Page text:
When marriages end, some spouses hope for an amicable separation, while others may exhibit resentment through their actions or, in some cases, inaction. Unfortunately, divorces tend to have more devastating effects on the children, though. Sometimes one spouse may become so consumed with being newly single or working to make ends meet, that the children are not considered enough. There are even some Virginia cases in which one spouse simply refuses to make regular child support payments to spite the other parent.
One woman is eerily familiar with this feeling, and she claims her ex-husband owes her more than $70,000 in back child support. However, he lives in Alaska -- more than 3,000 miles away from her Illinois home. She alleges that her ex-husband has not seen his two daughters in four years.
Despite these claims, and the issuance of a warrant in the county in which their divorce was filed, her ex-husband has not cooperated to make good on his payments. The judge put out a warrant to arrest the elusive ex, but also claims that it is difficult to enforce it given that he is so far away. Unfortunately, custodial parents all too frequently have to badger their exes for legally mandated child support.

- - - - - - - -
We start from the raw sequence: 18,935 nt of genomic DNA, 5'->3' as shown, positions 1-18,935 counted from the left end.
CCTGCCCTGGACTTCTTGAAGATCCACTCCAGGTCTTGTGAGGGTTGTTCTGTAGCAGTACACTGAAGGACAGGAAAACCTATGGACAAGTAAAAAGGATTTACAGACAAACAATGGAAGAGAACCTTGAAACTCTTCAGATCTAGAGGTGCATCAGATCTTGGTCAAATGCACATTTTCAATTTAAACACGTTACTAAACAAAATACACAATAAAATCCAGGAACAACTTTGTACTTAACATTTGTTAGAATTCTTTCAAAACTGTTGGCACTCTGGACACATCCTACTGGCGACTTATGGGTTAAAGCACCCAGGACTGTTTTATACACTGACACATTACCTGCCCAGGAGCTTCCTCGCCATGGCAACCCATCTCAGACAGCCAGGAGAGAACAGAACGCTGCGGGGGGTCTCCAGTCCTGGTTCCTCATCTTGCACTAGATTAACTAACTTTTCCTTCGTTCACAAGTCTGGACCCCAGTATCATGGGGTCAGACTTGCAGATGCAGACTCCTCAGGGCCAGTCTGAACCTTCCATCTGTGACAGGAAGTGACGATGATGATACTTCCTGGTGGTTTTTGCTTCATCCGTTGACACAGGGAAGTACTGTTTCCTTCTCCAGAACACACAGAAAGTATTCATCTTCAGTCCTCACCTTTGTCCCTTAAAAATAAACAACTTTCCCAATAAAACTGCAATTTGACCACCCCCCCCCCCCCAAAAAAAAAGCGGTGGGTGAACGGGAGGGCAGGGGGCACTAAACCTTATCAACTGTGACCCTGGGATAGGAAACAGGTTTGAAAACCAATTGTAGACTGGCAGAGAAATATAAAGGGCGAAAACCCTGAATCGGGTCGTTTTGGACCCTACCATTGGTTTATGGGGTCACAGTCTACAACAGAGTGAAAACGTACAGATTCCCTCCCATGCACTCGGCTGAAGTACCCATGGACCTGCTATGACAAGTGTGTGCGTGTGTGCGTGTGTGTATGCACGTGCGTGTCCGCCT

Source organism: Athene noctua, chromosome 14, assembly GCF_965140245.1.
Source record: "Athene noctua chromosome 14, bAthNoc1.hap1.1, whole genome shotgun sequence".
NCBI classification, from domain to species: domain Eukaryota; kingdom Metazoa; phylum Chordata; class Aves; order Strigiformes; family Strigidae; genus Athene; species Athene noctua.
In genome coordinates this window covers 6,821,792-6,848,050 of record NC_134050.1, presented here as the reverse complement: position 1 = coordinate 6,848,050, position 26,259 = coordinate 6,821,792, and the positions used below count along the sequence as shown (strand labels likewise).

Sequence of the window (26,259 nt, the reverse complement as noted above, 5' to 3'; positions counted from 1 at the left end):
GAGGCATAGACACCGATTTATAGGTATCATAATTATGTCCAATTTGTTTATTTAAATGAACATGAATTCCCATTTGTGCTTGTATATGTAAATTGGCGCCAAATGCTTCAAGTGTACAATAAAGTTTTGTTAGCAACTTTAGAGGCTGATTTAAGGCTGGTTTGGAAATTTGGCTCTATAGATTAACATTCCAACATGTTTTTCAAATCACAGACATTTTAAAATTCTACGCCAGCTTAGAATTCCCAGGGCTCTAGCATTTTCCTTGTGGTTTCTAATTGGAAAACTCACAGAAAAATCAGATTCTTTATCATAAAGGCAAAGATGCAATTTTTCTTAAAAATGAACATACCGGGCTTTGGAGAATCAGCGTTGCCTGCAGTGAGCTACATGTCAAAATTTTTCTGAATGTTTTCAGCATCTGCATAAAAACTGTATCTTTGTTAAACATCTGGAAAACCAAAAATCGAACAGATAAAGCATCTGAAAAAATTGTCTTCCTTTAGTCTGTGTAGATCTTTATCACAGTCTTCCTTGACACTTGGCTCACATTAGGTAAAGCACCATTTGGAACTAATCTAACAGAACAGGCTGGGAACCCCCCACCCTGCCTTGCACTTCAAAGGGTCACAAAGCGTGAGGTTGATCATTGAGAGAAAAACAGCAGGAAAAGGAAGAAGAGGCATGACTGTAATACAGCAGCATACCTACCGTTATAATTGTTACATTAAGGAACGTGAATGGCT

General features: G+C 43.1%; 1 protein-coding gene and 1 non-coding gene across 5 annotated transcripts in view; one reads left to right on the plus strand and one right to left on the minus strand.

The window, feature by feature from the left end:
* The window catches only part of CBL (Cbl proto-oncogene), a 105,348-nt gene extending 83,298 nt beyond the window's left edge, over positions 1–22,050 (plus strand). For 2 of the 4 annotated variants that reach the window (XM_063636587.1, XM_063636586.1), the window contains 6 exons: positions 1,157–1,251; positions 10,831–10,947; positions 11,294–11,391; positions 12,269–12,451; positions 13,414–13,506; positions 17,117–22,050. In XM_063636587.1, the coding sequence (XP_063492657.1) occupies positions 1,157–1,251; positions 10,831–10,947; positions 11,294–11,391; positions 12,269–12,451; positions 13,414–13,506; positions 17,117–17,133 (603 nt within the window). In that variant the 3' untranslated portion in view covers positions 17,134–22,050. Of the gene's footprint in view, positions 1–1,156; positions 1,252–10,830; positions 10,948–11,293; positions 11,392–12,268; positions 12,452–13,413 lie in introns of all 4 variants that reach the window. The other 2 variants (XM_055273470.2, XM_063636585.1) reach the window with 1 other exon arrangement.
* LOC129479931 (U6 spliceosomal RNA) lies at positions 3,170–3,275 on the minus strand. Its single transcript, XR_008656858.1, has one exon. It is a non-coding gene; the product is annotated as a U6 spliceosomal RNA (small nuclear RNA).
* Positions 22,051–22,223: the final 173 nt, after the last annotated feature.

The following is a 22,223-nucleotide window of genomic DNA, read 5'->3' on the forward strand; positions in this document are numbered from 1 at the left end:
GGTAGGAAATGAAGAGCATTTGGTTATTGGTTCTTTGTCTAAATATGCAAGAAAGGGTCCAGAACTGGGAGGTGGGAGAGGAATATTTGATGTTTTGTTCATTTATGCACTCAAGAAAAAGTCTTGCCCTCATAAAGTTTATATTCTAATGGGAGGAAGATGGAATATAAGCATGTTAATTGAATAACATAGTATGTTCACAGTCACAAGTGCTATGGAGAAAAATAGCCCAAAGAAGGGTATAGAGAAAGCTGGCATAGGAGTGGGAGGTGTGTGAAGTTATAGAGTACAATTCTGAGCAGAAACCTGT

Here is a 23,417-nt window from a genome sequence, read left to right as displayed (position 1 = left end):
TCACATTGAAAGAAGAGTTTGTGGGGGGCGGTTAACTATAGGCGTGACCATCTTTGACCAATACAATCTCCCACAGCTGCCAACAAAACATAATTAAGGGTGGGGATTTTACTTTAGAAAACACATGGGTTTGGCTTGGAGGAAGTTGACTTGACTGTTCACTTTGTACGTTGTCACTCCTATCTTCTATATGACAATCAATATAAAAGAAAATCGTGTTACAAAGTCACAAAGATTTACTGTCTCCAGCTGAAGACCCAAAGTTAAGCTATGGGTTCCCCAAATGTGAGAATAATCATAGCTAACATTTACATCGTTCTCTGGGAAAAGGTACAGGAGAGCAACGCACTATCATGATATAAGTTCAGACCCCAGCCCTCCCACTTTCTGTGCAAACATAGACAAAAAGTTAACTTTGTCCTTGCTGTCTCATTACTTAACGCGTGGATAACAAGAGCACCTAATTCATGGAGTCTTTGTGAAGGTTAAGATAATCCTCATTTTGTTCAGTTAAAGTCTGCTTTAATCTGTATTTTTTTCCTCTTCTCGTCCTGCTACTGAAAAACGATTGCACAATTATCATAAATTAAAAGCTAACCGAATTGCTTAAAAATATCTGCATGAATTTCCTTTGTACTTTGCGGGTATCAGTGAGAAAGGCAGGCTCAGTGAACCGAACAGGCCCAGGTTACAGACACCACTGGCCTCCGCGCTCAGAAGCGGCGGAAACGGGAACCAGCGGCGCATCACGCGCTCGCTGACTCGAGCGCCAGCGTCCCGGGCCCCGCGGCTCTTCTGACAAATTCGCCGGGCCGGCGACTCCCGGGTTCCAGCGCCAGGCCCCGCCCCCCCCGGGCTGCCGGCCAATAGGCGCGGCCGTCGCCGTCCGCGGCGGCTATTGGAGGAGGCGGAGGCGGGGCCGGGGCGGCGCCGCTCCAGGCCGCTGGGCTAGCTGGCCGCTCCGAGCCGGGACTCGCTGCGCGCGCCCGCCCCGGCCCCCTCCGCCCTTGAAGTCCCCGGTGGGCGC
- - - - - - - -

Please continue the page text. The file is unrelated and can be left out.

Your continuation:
This ex-spouse's actions are typical of those who move frequently or regularly change jobs, thus making it difficult to collect support from them. Whether this difficultly is a byproduct of their instability, or they set out to elude authorities, is on a case-by-case basis. Virginia, like other states, does have a federal program in place to provide financial assistance to those who struggle to collect child support payments. However, it is helpful to determine the ways one can legally ensure compliance by the ex-spouse.
Source: Chicago Tribune, Child support collection challenges courts in Illinois, Lisa Black, Oct. 25, 2013